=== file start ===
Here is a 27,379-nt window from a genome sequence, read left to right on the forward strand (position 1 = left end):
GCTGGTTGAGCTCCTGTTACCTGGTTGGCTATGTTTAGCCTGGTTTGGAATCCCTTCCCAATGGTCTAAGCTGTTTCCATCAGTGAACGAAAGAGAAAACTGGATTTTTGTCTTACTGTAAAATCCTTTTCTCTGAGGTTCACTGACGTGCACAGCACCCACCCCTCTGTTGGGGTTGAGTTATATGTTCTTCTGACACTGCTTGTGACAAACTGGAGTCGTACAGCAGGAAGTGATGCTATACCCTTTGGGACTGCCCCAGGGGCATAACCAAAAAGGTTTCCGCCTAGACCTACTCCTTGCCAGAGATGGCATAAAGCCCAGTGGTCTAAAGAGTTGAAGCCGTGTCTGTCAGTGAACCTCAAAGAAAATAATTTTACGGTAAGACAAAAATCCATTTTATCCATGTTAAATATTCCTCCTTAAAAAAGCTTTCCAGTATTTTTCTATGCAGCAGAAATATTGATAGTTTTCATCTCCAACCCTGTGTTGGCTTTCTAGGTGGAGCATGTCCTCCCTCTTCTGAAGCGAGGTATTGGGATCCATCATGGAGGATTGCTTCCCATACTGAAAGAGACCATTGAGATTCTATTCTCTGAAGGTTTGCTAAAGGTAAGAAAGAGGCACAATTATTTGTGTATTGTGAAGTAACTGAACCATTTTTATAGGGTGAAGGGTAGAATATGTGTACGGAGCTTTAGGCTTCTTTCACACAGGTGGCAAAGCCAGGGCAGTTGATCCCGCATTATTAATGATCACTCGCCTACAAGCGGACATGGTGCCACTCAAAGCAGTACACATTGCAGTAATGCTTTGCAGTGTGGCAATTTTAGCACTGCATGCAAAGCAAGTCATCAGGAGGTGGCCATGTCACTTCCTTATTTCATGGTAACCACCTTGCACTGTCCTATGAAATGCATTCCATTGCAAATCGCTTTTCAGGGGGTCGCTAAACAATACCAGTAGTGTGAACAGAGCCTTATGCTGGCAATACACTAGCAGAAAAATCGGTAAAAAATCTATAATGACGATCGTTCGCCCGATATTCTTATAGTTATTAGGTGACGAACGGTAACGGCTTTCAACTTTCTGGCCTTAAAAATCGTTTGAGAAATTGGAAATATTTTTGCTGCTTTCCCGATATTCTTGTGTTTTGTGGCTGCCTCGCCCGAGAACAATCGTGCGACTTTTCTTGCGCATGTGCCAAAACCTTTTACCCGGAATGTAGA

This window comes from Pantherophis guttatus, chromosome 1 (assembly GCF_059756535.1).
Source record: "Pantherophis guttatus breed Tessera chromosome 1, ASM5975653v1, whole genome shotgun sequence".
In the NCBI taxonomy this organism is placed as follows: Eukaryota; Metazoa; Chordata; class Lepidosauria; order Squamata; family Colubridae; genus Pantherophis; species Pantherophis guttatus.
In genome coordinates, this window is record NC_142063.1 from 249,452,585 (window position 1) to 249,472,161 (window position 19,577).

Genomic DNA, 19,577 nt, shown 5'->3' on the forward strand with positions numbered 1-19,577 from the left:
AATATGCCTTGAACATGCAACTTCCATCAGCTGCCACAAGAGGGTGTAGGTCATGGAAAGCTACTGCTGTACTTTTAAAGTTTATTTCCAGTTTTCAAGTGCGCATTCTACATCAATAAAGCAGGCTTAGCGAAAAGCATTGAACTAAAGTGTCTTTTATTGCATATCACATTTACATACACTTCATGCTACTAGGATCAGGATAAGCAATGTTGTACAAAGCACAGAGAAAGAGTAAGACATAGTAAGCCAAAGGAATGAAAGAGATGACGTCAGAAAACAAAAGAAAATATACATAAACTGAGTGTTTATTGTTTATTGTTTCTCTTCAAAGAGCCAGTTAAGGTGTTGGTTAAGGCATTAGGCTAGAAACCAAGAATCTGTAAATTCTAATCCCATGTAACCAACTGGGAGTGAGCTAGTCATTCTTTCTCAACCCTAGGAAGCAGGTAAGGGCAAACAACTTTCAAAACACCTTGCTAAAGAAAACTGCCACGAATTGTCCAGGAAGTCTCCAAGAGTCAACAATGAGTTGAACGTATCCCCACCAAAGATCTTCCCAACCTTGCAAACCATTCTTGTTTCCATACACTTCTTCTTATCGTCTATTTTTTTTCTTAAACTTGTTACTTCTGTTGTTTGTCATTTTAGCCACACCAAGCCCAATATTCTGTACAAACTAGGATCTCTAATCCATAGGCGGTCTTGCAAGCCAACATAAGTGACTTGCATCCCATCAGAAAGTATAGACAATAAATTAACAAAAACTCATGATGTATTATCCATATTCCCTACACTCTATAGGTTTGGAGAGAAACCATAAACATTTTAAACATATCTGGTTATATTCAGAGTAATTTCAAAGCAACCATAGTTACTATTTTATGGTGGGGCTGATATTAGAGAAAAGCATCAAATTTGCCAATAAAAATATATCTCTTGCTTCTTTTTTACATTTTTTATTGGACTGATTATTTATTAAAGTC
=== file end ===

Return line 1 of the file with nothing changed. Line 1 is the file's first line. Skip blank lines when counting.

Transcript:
Here is a 27,379-nt window from a genome sequence, read left to right on the forward strand (position 1 = left end):